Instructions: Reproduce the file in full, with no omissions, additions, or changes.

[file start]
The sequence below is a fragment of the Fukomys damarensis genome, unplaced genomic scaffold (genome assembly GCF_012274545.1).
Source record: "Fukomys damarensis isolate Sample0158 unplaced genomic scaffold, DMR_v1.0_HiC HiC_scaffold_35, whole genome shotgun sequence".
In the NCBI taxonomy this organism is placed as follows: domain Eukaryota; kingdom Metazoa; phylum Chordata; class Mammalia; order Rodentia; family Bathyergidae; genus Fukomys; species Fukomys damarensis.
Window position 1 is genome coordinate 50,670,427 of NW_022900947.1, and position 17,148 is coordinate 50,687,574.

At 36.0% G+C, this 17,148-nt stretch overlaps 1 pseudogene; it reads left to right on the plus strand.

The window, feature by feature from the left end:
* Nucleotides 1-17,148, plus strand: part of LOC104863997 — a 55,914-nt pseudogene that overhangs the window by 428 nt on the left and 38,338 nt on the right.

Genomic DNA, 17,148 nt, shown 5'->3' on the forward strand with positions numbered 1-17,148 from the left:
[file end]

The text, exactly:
The sequence below is a fragment of the Fukomys damarensis genome, unplaced genomic scaffold (genome assembly GCF_012274545.1).
Source record: "Fukomys damarensis isolate Sample0158 unplaced genomic scaffold, DMR_v1.0_HiC HiC_scaffold_35, whole genome shotgun sequence".
In the NCBI taxonomy this organism is placed as follows: domain Eukaryota; kingdom Metazoa; phylum Chordata; class Mammalia; order Rodentia; family Bathyergidae; genus Fukomys; species Fukomys damarensis.
Window position 1 is genome coordinate 50,670,427 of NW_022900947.1, and position 17,148 is coordinate 50,687,574.

At 36.0% G+C, this 17,148-nt stretch overlaps 1 pseudogene; it reads left to right on the plus strand.

The window, feature by feature from the left end:
* Nucleotides 1-17,148, plus strand: part of LOC104863997 — a 55,914-nt pseudogene that overhangs the window by 428 nt on the left and 38,338 nt on the right.

Genomic DNA, 17,148 nt, shown 5'->3' on the forward strand with positions numbered 1-17,148 from the left: